A one-time personal assistant to a top executive at Goldman Sachs apparently leaped to his death from a Manhattan hotel on Tuesday — the same day he was reportedly scheduled to appear in federal court on a criminal charge related to a lucrative theft from his former boss, the authorities said.
The former assistant, Nicolas De-Meyer, was accused of stealing more than $1.2 million in high-end wine from the collection of his former boss, David M. Solomon, who is now the chief executive of Goldman Sachs.
De-Meyer was scheduled to appear in federal court at 2:30 p.m. on Tuesday, according to court records.
According to the New York Times, De-Meyer, 41, jumped from the 33rd floor of the Carlyle, a luxury hotel on the Upper East Side where he had been staying. The authorities said he was pronounced dead at the scene.
“Mr. De-Meyer was facing one count of interstate transportation of stolen property,” noted the Times. “Sabrina P. Shroff, a lawyer representing him in the federal case, did not immediately respond to requests for comment Tuesday evening.”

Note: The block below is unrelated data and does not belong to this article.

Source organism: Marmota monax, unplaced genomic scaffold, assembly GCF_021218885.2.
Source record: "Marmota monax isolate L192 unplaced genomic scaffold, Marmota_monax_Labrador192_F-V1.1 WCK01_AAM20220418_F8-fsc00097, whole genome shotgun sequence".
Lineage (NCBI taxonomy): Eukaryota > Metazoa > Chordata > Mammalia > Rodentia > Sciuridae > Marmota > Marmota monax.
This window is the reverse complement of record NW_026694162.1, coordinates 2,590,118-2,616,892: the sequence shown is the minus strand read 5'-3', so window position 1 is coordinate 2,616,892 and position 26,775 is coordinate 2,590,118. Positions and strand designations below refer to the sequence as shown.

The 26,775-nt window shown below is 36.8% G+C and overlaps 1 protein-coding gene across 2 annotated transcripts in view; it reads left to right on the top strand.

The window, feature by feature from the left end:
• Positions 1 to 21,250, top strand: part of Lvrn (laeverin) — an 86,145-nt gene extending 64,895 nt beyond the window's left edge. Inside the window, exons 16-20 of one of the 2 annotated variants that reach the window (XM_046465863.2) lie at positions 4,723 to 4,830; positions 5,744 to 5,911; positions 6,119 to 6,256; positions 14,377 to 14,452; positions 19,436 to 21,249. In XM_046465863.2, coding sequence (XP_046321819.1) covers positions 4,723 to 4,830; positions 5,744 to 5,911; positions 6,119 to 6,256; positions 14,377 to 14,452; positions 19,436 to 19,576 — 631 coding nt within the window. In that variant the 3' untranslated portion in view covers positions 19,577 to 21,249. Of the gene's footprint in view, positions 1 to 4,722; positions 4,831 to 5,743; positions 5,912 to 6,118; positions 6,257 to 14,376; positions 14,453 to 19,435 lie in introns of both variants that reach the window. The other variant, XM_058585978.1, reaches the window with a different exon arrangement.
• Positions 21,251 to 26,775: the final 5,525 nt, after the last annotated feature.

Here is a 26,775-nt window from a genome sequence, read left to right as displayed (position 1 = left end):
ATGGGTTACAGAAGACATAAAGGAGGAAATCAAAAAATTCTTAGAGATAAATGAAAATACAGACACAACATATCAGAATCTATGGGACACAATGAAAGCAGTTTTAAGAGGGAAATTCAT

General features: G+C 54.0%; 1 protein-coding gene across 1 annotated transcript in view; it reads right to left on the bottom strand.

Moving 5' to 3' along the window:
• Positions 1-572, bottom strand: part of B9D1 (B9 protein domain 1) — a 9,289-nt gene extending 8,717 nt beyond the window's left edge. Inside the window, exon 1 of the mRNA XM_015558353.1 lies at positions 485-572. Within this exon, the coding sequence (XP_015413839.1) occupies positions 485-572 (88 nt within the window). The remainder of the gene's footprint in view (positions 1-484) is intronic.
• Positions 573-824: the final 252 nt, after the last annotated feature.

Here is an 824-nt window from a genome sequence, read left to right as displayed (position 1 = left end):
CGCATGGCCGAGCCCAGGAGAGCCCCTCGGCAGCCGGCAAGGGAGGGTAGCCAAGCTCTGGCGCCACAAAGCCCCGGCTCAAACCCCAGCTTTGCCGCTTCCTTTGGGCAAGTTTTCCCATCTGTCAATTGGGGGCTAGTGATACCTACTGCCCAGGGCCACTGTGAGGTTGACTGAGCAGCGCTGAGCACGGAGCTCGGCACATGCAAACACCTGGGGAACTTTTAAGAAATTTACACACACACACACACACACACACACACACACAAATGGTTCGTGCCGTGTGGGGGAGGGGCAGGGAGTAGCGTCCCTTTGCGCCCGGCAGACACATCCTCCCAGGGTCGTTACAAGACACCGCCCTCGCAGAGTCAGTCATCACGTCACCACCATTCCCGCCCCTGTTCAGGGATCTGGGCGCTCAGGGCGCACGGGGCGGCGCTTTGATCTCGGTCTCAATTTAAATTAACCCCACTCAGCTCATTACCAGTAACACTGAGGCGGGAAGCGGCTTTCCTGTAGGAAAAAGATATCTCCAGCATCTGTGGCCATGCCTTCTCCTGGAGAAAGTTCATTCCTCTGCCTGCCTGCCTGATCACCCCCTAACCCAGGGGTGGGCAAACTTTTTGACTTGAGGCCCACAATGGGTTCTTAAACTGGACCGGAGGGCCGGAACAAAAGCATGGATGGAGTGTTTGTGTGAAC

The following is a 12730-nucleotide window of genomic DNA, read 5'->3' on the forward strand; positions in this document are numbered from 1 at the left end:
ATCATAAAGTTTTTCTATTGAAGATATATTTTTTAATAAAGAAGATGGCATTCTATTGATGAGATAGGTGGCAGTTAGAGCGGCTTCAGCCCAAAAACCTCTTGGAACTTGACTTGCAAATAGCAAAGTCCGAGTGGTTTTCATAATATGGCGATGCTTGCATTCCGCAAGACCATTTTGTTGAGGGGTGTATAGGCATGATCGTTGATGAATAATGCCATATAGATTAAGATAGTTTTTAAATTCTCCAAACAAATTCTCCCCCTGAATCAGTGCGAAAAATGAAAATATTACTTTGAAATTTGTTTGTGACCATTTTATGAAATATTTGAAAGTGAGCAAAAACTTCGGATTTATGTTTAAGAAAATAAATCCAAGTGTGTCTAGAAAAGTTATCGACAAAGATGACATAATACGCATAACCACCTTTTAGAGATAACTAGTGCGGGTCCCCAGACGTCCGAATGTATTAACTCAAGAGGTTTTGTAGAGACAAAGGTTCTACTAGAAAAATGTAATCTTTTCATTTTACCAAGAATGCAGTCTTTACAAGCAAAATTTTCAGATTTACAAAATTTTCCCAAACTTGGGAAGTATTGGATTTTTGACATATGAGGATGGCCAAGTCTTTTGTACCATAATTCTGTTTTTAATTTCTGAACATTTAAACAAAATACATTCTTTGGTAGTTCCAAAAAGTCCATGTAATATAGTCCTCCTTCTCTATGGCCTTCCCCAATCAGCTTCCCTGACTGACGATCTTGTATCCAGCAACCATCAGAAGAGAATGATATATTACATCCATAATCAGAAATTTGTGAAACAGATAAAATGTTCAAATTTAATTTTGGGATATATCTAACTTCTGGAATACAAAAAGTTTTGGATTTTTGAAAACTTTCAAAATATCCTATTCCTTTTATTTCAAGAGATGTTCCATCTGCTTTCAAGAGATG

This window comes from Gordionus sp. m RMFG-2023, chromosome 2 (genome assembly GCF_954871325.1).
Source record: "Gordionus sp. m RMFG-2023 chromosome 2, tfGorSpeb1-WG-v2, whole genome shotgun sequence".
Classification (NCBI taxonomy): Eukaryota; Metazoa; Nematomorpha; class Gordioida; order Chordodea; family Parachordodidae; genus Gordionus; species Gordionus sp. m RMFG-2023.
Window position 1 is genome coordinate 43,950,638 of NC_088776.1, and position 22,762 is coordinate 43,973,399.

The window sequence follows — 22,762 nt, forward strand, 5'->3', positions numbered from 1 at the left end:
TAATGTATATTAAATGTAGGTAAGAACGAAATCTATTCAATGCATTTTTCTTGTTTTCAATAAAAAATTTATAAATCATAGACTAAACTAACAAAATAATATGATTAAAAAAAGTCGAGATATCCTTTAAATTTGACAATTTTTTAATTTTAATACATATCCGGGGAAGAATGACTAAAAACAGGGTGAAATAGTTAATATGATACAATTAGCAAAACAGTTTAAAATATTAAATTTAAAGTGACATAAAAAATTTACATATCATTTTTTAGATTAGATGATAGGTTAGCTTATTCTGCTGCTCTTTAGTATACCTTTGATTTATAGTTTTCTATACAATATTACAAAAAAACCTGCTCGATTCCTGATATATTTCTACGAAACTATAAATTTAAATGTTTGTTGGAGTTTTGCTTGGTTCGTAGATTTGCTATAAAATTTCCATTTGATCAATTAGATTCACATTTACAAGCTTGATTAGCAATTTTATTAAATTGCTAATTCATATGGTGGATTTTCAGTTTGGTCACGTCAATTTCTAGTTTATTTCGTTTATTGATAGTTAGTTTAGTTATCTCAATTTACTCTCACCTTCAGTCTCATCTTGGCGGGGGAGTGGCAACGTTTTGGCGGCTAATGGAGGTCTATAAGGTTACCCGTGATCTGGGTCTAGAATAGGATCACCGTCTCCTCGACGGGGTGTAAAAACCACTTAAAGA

According to the Times, citing an indictment filed in the United States District Court for the Southern District of New York, De-Meyer worked as a personal assistant to Mr. Solomon from 2008 to 2016.
“Mr. Solomon, who joined Goldman Sachs as a partner in 1999, was named the firm’s chief executive in July. He is known for having a wide variety of outside interests, including collecting rare wine,” reported the Times. “When he was the personal assistant to Mr. Solomon, Mr. De-Meyer received shipments of wine at his boss’s Manhattan apartment and was then expected to deliver them to Mr. Solomon’s wine cellar in East Hampton, on Long Island. But federal prosecutors say Mr. De-Meyer stole hundreds of bottles and, using the alias Mark Miller, sold the wine to a dealer from North Carolina.”
The Daily Mail, which has followed the case closely, reported that DeMeyer’s assistant responsibilities included receiving wine at the Solomons’ apartment, and moving it to his former boss’ wine cellar in East Hampton, New York, the indictment said.
“David, known for his devotion to wine, and his wife, Mary, maintained an apartment at the prestigious San Remo co-op on Central Park West while the alleged scheme occurred, public records show. DeMeyer allegedly made use of his access to the wine cellar to steal the wine and sell it on to North Carolina wine broker, Ryan Chaland, who ran a company called Wine Liquidators at the time. The scheme began in 2014, when DeMeyer, using the alias Mark Miller, contacted Chaland about selling off wine lots.”
By: James MacIntyre